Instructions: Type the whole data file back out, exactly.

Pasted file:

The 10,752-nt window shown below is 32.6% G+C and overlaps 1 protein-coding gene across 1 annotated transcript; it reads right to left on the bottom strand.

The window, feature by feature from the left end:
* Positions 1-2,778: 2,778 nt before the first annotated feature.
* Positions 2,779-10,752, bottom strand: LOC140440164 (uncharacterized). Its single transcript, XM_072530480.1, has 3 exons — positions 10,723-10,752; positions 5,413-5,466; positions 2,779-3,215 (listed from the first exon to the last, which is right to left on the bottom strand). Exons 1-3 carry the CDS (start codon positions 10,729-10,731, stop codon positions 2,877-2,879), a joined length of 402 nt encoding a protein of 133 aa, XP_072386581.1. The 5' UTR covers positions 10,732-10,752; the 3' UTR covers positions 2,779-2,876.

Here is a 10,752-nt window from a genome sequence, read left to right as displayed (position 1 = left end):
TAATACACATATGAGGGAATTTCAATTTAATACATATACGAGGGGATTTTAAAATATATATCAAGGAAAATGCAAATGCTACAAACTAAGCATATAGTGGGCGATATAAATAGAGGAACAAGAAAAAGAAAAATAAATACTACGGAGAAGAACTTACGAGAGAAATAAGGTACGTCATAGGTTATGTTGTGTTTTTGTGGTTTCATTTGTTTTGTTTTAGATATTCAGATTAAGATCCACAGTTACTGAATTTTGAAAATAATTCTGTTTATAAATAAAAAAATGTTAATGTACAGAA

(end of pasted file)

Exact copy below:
The 10,752-nt window shown below is 32.6% G+C and overlaps 1 protein-coding gene across 1 annotated transcript; it reads right to left on the bottom strand.

The window, feature by feature from the left end:
* Positions 1-2,778: 2,778 nt before the first annotated feature.
* Positions 2,779-10,752, bottom strand: LOC140440164 (uncharacterized). Its single transcript, XM_072530480.1, has 3 exons — positions 10,723-10,752; positions 5,413-5,466; positions 2,779-3,215 (listed from the first exon to the last, which is right to left on the bottom strand). Exons 1-3 carry the CDS (start codon positions 10,729-10,731, stop codon positions 2,877-2,879), a joined length of 402 nt encoding a protein of 133 aa, XP_072386581.1. The 5' UTR covers positions 10,732-10,752; the 3' UTR covers positions 2,779-2,876.

Here is a 10,752-nt window from a genome sequence, read left to right as displayed (position 1 = left end):
TAATACACATATGAGGGAATTTCAATTTAATACATATACGAGGGGATTTTAAAATATATATCAAGGAAAATGCAAATGCTACAAACTAAGCATATAGTGGGCGATATAAATAGAGGAACAAGAAAAAGAAAAATAAATACTACGGAGAAGAACTTACGAGAGAAATAAGGTACGTCATAGGTTATGTTGTGTTTTTGTGGTTTCATTTGTTTTGTTTTAGATATTCAGATTAAGATCCACAGTTACTGAATTTTGAAAATAATTCTGTTTATAAATAAAAAAATGTTAATGTACAGAA